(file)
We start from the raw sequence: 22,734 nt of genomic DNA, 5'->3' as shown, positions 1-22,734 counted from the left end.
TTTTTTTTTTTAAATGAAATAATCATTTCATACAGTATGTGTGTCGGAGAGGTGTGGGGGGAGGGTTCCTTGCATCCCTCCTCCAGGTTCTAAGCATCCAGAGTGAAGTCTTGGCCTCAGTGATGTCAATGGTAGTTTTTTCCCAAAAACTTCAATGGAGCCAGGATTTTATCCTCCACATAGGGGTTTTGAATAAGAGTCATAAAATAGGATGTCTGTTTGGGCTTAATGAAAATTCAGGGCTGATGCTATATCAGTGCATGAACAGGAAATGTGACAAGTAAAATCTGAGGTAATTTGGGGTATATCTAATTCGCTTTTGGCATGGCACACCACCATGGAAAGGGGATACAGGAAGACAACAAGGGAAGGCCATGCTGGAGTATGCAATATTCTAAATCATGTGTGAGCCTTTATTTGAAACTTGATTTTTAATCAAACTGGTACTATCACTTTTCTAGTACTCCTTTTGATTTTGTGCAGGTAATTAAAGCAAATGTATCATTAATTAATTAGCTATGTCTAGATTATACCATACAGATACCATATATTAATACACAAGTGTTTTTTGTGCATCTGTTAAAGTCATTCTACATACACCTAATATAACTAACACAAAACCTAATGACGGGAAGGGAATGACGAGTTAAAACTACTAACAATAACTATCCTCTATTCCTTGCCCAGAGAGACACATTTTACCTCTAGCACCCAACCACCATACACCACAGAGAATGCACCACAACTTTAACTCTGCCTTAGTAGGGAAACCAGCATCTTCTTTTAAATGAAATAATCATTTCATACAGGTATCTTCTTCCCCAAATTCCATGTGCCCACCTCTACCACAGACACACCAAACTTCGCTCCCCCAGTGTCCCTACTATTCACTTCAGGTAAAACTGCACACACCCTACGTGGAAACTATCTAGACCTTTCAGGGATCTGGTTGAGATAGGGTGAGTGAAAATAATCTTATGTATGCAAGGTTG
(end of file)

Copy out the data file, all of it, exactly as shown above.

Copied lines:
We start from the raw sequence: 22,734 nt of genomic DNA, 5'->3' as shown, positions 1-22,734 counted from the left end.
TTTTTTTTTTTAAATGAAATAATCATTTCATACAGTATGTGTGTCGGAGAGGTGTGGGGGGAGGGTTCCTTGCATCCCTCCTCCAGGTTCTAAGCATCCAGAGTGAAGTCTTGGCCTCAGTGATGTCAATGGTAGTTTTTTCCCAAAAACTTCAATGGAGCCAGGATTTTATCCTCCACATAGGGGTTTTGAATAAGAGTCATAAAATAGGATGTCTGTTTGGGCTTAATGAAAATTCAGGGCTGATGCTATATCAGTGCATGAACAGGAAATGTGACAAGTAAAATCTGAGGTAATTTGGGGTATATCTAATTCGCTTTTGGCATGGCACACCACCATGGAAAGGGGATACAGGAAGACAACAAGGGAAGGCCATGCTGGAGTATGCAATATTCTAAATCATGTGTGAGCCTTTATTTGAAACTTGATTTTTAATCAAACTGGTACTATCACTTTTCTAGTACTCCTTTTGATTTTGTGCAGGTAATTAAAGCAAATGTATCATTAATTAATTAGCTATGTCTAGATTATACCATACAGATACCATATATTAATACACAAGTGTTTTTTGTGCATCTGTTAAAGTCATTCTACATACACCTAATATAACTAACACAAAACCTAATGACGGGAAGGGAATGACGAGTTAAAACTACTAACAATAACTATCCTCTATTCCTTGCCCAGAGAGACACATTTTACCTCTAGCACCCAACCACCATACACCACAGAGAATGCACCACAACTTTAACTCTGCCTTAGTAGGGAAACCAGCATCTTCTTTTAAATGAAATAATCATTTCATACAGGTATCTTCTTCCCCAAATTCCATGTGCCCACCTCTACCACAGACACACCAAACTTCGCTCCCCCAGTGTCCCTACTATTCACTTCAGGTAAAACTGCACACACCCTACGTGGAAACTATCTAGACCTTTCAGGGATCTGGTTGAGATAGGGTGAGTGAAAATAATCTTATGTATGCAAGGTTG